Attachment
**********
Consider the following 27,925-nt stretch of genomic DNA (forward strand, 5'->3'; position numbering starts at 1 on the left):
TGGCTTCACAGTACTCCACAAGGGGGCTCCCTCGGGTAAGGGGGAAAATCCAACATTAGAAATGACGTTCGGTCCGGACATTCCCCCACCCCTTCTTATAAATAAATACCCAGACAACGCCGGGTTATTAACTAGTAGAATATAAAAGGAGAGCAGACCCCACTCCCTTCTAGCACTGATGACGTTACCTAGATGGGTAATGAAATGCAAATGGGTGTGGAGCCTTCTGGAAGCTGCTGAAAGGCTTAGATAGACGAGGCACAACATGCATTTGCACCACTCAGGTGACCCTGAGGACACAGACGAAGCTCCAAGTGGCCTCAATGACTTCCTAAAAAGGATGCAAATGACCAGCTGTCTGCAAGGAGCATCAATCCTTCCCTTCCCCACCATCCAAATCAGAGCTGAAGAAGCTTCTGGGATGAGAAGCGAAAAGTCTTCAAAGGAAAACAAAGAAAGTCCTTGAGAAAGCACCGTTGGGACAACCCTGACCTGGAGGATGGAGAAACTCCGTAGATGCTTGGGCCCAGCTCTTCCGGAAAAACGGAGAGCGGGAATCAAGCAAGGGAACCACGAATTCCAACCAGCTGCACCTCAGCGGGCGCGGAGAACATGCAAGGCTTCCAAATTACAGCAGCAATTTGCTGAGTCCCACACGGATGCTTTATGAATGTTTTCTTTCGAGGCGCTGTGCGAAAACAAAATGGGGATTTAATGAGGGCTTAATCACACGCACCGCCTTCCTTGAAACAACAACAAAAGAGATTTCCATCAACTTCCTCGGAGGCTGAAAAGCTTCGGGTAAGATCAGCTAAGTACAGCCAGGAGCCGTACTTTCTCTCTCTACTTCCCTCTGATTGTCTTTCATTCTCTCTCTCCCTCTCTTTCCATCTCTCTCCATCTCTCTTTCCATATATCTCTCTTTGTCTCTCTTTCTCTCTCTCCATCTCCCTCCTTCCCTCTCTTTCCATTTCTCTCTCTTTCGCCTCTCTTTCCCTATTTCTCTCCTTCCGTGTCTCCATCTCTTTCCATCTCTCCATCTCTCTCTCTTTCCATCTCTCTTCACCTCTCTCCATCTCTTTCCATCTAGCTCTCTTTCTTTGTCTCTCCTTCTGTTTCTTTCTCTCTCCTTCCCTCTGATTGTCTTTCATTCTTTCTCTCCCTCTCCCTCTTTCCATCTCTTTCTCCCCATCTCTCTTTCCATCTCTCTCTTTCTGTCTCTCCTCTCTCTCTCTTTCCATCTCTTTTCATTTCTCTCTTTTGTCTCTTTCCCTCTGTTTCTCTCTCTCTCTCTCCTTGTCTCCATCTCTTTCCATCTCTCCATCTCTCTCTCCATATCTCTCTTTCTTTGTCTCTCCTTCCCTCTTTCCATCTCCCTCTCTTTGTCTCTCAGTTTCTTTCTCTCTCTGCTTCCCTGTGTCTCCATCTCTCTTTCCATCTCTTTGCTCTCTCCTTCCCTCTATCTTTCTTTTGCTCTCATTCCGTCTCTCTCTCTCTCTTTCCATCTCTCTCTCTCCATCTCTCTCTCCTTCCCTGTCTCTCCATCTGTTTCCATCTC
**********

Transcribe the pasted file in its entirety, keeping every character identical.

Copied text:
Consider the following 27,925-nt stretch of genomic DNA (forward strand, 5'->3'; position numbering starts at 1 on the left):
TGGCTTCACAGTACTCCACAAGGGGGCTCCCTCGGGTAAGGGGGAAAATCCAACATTAGAAATGACGTTCGGTCCGGACATTCCCCCACCCCTTCTTATAAATAAATACCCAGACAACGCCGGGTTATTAACTAGTAGAATATAAAAGGAGAGCAGACCCCACTCCCTTCTAGCACTGATGACGTTACCTAGATGGGTAATGAAATGCAAATGGGTGTGGAGCCTTCTGGAAGCTGCTGAAAGGCTTAGATAGACGAGGCACAACATGCATTTGCACCACTCAGGTGACCCTGAGGACACAGACGAAGCTCCAAGTGGCCTCAATGACTTCCTAAAAAGGATGCAAATGACCAGCTGTCTGCAAGGAGCATCAATCCTTCCCTTCCCCACCATCCAAATCAGAGCTGAAGAAGCTTCTGGGATGAGAAGCGAAAAGTCTTCAAAGGAAAACAAAGAAAGTCCTTGAGAAAGCACCGTTGGGACAACCCTGACCTGGAGGATGGAGAAACTCCGTAGATGCTTGGGCCCAGCTCTTCCGGAAAAACGGAGAGCGGGAATCAAGCAAGGGAACCACGAATTCCAACCAGCTGCACCTCAGCGGGCGCGGAGAACATGCAAGGCTTCCAAATTACAGCAGCAATTTGCTGAGTCCCACACGGATGCTTTATGAATGTTTTCTTTCGAGGCGCTGTGCGAAAACAAAATGGGGATTTAATGAGGGCTTAATCACACGCACCGCCTTCCTTGAAACAACAACAAAAGAGATTTCCATCAACTTCCTCGGAGGCTGAAAAGCTTCGGGTAAGATCAGCTAAGTACAGCCAGGAGCCGTACTTTCTCTCTCTACTTCCCTCTGATTGTCTTTCATTCTCTCTCTCCCTCTCTTTCCATCTCTCTCCATCTCTCTTTCCATATATCTCTCTTTGTCTCTCTTTCTCTCTCTCCATCTCCCTCCTTCCCTCTCTTTCCATTTCTCTCTCTTTCGCCTCTCTTTCCCTATTTCTCTCCTTCCGTGTCTCCATCTCTTTCCATCTCTCCATCTCTCTCTCTTTCCATCTCTCTTCACCTCTCTCCATCTCTTTCCATCTAGCTCTCTTTCTTTGTCTCTCCTTCTGTTTCTTTCTCTCTCCTTCCCTCTGATTGTCTTTCATTCTTTCTCTCCCTCTCCCTCTTTCCATCTCTTTCTCCCCATCTCTCTTTCCATCTCTCTCTTTCTGTCTCTCCTCTCTCTCTCTTTCCATCTCTTTTCATTTCTCTCTTTTGTCTCTTTCCCTCTGTTTCTCTCTCTCTCTCTCCTTGTCTCCATCTCTTTCCATCTCTCCATCTCTCTCTCCATATCTCTCTTTCTTTGTCTCTCCTTCCCTCTTTCCATCTCCCTCTCTTTGTCTCTCAGTTTCTTTCTCTCTCTGCTTCCCTGTGTCTCCATCTCTCTTTCCATCTCTTTGCTCTCTCCTTCCCTCTATCTTTCTTTTGCTCTCATTCCGTCTCTCTCTCTCTCTTTCCATCTCTCTCTCTCCATCTCTCTCTCCTTCCCTGTCTCTCCATCTGTTTCCATCTC